Monday, September 13, 2010

California Federal Judge throws out prisoner's murder conviction

Article I Sec. 9 of the Constition reads, "The Privilege of
the Writ of Habeas Corpus shall not be suspended..."
Photo courtesy of Chuck Coker
On Thursday, Judge Marilyn Hall Patel ruled that David Leon's second degree murder conviction violated the Due Process Clause of the Fourteenth Amendment, must be vacated and gave orders to a California trial court to do so.

According to court documents, on November 15, 2002, Mr. Leon, then a gang member, was involved in a series of scuffles with a rival gang when he shot a gun at a car.  An occupant suffered a chest wound and later died.  Scientific evidence was inconclusive as to whether Mr. Leon's gun fired the bullet in the occupant's chest.  On October 14, 2004, a jury found Mr. Leon guilty of second degree murder under a felony murder theory and discharging a firearm.  He was sentenced to 25 years to life for second degree murder by using a firearm and five years to life for discharging he firearm at a vehicle.

The judge explained that felony murder is any killing which occurs during the commission of an inherently dangerous felony regardless of the felon's intent.  This is subject to some limitations, such as the merger doctrine. Under the merger doctrine if the "inherently dangerous felony" is a felony that causes the injury then the underlying felony and its consequence merge and there is only the underlying felony and no felony murder.  Until recently, the California courts had several inconsistent cases about how to determine what kinds of felonies are those which "cause the injury."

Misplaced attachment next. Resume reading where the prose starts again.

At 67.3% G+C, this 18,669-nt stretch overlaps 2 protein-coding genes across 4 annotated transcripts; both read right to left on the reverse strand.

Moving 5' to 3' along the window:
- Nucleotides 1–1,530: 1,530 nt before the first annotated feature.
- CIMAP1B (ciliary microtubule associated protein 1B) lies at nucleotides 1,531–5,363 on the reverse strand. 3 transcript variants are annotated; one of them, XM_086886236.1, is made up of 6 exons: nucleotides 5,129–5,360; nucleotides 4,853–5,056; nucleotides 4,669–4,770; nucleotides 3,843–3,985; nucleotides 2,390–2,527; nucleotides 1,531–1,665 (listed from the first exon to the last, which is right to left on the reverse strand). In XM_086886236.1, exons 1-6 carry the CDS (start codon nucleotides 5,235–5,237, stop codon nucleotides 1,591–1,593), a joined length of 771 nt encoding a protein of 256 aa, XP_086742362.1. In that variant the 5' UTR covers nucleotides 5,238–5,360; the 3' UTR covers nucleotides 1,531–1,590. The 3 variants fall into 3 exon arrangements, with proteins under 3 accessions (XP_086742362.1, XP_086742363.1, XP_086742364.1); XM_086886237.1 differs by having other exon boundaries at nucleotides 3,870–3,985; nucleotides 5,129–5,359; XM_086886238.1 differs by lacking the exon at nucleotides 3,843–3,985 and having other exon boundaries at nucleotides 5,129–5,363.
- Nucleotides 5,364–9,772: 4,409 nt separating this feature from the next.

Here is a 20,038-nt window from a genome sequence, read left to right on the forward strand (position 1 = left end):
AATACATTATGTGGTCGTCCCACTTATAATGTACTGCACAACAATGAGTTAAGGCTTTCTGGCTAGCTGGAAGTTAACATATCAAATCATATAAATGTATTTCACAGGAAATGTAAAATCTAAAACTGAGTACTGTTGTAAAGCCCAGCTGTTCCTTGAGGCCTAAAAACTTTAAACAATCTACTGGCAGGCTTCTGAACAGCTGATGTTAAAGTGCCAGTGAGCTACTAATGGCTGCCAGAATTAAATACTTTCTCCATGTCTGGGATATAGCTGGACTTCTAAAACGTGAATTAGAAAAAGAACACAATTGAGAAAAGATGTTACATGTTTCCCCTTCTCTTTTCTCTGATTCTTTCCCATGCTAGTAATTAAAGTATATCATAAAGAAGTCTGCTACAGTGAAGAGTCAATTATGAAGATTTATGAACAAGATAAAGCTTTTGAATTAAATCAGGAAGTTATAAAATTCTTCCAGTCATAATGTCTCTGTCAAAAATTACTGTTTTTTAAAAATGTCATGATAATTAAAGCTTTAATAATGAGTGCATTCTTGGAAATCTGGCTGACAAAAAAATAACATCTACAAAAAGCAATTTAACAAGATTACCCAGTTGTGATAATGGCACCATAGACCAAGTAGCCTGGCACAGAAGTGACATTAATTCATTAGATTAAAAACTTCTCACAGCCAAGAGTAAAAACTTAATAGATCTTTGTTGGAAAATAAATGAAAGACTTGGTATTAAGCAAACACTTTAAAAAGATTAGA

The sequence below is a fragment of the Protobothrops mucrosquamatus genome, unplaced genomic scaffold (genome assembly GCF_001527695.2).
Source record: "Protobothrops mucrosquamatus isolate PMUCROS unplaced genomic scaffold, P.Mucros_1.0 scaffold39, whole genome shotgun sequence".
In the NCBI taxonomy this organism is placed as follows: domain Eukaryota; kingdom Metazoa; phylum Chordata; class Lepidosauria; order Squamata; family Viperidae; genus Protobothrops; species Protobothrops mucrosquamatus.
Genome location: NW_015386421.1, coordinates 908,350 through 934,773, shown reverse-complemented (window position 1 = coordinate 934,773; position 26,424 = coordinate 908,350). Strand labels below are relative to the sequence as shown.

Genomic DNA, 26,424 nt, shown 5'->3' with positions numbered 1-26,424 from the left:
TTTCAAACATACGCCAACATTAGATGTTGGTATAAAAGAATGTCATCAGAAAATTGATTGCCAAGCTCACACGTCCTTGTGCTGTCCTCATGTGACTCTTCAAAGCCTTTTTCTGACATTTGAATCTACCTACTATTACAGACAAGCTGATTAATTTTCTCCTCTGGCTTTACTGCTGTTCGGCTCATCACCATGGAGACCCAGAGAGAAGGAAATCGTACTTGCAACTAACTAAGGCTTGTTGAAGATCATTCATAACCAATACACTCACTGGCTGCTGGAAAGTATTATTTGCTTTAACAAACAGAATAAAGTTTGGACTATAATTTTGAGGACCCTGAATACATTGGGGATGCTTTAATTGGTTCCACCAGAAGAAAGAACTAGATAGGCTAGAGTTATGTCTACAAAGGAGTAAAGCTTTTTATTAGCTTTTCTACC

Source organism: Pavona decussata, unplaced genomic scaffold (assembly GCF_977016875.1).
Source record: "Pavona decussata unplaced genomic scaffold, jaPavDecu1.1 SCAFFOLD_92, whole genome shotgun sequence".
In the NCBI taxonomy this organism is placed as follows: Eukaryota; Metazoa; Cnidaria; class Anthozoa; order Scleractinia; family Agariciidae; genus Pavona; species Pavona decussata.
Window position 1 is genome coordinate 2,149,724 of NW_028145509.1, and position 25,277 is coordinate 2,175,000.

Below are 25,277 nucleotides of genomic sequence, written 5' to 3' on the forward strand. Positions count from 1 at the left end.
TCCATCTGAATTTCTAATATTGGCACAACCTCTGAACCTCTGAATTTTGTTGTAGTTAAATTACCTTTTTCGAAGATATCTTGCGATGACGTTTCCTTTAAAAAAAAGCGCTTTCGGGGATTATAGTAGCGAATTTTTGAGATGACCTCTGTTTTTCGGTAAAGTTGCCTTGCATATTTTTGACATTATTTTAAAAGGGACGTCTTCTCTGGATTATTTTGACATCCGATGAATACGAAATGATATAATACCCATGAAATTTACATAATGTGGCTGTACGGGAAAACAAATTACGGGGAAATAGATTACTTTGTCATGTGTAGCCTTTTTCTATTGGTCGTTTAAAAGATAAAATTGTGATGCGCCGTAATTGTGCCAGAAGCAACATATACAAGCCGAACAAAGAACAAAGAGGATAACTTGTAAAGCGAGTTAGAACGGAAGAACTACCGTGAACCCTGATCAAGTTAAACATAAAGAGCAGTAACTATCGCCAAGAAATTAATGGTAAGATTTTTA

While Mr. Leon's petition pended the California Supreme Court clarified its position in People v. Chun (2009).  There the court ruled that assaultive crimes merge with the consequence and cannot be the basis for a felony murder jury instruction.  Here, the trial court (albeit acting under a correct interpretation of the law in 2004) gave a jury instruction that discharging a firearm at a car could be the basis for felony murder.

Judge Patel stated that was an incorrect statement of the law thereby violating Mr. Leon's rights under the Due Process Clause of the Fourteenth Amendment.  She vacated the murder conviction and remanded the case to the trial court to change his sentence.  Interestingly, Judge Patel appointed Dallas Sacher to represent Mr. Leon who was also the successful attorney in Chun.

The case is Leon v. Felker NO. C 07-3954 and the opinion is below the jump.

Here is the opinion:
Leon v. Felker

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